Suntaree Komin wrote in “Psychology of the Thai People: Values and Behavioral Patterns”: Many writers have tried to use the concept of patronage or “entourage”—a system which involved a tightly bonded patron-client group— to understand Thai social structure as a whole and to explain the observed phenomena of personal connections, cliques, power group, or Phak phuak (or ‘partisan entourage’ syndrome) as a factor in achieving and maintaining bureaucratic or political power, or even connections of bribery and corruptions. Thai Value Survey data indicates that the practice of the “patronage” or “entourage system is not the norm. It reveals that the majority (54 percent and 52.3 percent) of the national sample disagreed that “one should love and favour one’s Phak phuak more than other people”. Only 19.2 percent agreed to favour Phak phuak, with 26.8 percent said it depended. In fact, to love and help one’s friends is a common worldview of the rural community life, where villagers cooperate and help one another, at times of harvest, at social cultural occasions like Tham khwan ceremony or Buat naak ceremony (ordain the novice), or in extending loans of money to one another, and assisting each other in times of crisis, etc. However, on the whole, this Phak phuak orientation is not a majority. There were more who disagreed than agree, even in the rural peasant group. This seems to indicate a loose bond if it does apply. [Source: Suntaree Komin, “Psychology of the Thai People: Values and Behavioral Patterns” , National Institute of Development Administration (NIDA), Bangkok 1991]

Development of the Thai Social System

The rural areas, where most Thai live, have been affected by change for many decades, especially since the mid-nineteenth century, when the impact of European economic and political activity was first felt. The full effects of change started to become manifest in the 1930s. Among the factors reflecting and creating change in local social patterns was the coup of 1932, which brought military and bureaucratic elites into power and extended the power of the central government more effectively than before into rural areas. More important in its cumulative effect, however, was the rapid growth of the population and the consequent shortage of land, which led to the development of occupations outside agriculture and the emergence of a rural and small-town bourgeoisie. [Source: Library of Congress]

At the national level, society was stratified at the beginning of the twentieth century into three classes—kin of the reigning king and his immediate predecessors, government officials (often nobles granted their particular status by the king), and, by far the largest group, the peasantry. These classes comprised a social system in which those who had political power and status also had prestige and access to wealth. Buddhist monks had a special status outside this system. Also outside the system were the Chinese, who were largely laborers and small traders in the early twentieth century.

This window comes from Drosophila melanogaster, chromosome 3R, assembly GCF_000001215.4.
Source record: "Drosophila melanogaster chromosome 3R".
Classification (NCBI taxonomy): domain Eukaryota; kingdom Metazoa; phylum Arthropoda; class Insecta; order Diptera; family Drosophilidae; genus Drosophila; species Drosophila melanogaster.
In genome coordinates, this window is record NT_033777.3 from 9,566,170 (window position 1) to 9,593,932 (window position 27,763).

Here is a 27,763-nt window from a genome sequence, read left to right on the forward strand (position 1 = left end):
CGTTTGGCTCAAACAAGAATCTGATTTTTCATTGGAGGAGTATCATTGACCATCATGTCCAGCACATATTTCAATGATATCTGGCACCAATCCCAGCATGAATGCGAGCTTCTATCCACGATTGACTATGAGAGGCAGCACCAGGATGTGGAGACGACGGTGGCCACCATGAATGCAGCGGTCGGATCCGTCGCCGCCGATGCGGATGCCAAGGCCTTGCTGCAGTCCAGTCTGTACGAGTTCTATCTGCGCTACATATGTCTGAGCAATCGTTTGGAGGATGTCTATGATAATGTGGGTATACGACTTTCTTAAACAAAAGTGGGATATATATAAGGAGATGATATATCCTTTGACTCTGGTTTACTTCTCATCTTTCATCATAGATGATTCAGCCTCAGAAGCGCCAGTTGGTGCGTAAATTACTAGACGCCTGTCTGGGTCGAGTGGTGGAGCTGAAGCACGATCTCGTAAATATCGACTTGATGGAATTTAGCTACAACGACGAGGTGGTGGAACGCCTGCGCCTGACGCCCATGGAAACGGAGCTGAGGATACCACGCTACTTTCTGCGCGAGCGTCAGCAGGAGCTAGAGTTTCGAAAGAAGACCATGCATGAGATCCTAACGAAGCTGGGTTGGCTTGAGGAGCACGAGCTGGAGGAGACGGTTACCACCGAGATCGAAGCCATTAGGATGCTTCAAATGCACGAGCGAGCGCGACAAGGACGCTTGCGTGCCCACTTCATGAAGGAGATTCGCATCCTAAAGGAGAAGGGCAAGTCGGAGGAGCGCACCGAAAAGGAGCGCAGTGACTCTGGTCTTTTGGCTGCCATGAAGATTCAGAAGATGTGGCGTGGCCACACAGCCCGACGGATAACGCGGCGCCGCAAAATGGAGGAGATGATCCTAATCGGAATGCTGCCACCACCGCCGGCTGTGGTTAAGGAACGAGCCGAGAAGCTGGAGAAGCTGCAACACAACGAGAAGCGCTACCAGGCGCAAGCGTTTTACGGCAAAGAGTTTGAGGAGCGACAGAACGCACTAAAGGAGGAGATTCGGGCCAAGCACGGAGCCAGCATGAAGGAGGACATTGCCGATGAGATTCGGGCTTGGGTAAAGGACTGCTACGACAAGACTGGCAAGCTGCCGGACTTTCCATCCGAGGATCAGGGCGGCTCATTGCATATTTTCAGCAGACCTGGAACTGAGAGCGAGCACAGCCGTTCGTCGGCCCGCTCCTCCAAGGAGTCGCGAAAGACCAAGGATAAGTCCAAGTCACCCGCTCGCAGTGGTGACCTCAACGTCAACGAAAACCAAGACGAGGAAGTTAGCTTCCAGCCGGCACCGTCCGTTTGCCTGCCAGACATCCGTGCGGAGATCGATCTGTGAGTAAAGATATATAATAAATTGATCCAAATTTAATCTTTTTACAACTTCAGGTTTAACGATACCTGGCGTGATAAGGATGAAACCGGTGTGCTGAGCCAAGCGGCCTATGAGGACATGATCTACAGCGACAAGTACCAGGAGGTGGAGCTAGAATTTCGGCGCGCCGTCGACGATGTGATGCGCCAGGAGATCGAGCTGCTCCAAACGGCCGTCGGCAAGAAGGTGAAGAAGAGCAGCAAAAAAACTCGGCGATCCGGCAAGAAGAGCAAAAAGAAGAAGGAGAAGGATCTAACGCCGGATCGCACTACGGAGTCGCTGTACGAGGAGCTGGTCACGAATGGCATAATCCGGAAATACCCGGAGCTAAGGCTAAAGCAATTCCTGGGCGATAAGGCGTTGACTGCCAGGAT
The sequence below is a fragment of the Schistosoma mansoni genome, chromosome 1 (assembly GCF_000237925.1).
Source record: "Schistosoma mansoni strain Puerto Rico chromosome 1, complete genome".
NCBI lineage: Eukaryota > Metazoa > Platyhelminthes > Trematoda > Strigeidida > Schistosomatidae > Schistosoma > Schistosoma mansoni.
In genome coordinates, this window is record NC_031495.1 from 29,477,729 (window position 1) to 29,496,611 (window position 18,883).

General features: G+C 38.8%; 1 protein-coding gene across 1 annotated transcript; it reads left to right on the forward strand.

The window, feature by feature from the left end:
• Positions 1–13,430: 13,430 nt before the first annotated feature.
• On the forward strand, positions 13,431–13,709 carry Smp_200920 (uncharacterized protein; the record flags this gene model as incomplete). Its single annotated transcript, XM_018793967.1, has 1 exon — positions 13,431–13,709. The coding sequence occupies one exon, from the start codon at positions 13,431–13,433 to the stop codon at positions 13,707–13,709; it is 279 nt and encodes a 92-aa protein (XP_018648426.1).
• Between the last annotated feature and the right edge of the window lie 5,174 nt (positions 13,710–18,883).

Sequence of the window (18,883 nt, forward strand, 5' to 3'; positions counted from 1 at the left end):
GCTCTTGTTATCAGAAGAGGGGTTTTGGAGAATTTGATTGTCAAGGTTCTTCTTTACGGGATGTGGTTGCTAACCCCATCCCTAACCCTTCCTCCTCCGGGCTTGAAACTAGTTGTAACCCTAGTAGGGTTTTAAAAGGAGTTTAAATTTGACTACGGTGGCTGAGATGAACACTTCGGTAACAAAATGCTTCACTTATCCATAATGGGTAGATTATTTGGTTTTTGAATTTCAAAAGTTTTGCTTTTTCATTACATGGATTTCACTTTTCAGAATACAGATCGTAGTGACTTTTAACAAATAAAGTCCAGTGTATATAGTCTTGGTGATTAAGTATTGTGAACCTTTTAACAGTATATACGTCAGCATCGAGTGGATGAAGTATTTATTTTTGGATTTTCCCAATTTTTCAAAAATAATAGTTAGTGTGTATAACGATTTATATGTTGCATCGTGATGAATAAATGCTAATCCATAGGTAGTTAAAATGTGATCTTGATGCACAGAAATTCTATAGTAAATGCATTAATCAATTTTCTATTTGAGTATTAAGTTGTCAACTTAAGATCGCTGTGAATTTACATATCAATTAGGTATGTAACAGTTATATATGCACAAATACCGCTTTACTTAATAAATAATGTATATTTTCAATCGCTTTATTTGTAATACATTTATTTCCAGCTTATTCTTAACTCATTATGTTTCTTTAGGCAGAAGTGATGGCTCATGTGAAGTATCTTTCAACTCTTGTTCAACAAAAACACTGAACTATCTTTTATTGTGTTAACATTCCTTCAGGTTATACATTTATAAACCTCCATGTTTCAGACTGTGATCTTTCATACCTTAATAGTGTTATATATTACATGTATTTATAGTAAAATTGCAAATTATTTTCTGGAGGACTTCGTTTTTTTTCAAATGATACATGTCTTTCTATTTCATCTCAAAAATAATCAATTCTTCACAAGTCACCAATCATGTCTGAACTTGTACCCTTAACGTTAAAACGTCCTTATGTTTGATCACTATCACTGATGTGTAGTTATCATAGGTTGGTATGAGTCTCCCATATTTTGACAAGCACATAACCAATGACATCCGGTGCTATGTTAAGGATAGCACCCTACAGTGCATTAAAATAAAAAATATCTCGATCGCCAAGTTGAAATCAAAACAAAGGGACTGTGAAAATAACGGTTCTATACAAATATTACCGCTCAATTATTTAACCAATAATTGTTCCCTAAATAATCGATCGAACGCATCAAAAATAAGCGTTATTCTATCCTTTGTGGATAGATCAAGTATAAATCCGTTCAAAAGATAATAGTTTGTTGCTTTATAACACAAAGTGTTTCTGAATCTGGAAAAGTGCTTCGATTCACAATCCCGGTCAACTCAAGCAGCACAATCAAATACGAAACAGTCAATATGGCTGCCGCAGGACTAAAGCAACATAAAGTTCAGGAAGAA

As the twentieth century progressed, the government bureaucracy proliferated. A growing number in the higher ranks had their origins outside the hereditary nobility, as did the upper ranks of the expanding armed forces. By the 1960s, the military and the bureaucracy included persons from several levels of the social and economic hierarchy. Directly or indirectly, the military and bureaucratic elites disposed of power and economic resources, the latter often in combination with those Chinese who controlled the major business enterprises of Thailand. Hereditary nobles retained high status, but they no longer wielded power and did not match some of the members of the military oligarchy in wealth. Monkhood remained a source of special status and was an avenue of social mobility for persons of rural origin with talent and a willingness to give part or all of their lives to the sangha; but monkhood was less and less attractive to urbanites or to those who had access to other avenues to power, wealth, and status. After World War II, an incipient urban middle class and an urban proletariat also emerged, particularly in Bangkok, partly in response to a commercial and tourist boom generated by the presence of large numbers of foreigners, particularly Americans.

Still outside the social system, in the sense that their direct access to political power was restricted and that their sense of a worthwhile career differed from that of most Thai, were the Chinese. Members of other non-Thai ethnic groups could occasionally make a place for themselves in the middle or upper reaches of Thai society by assimilating Thai culture. The Chinese were less able to do so until the 1960s and 1970s, when they began to move into the upper bureaucracy in larger numbers.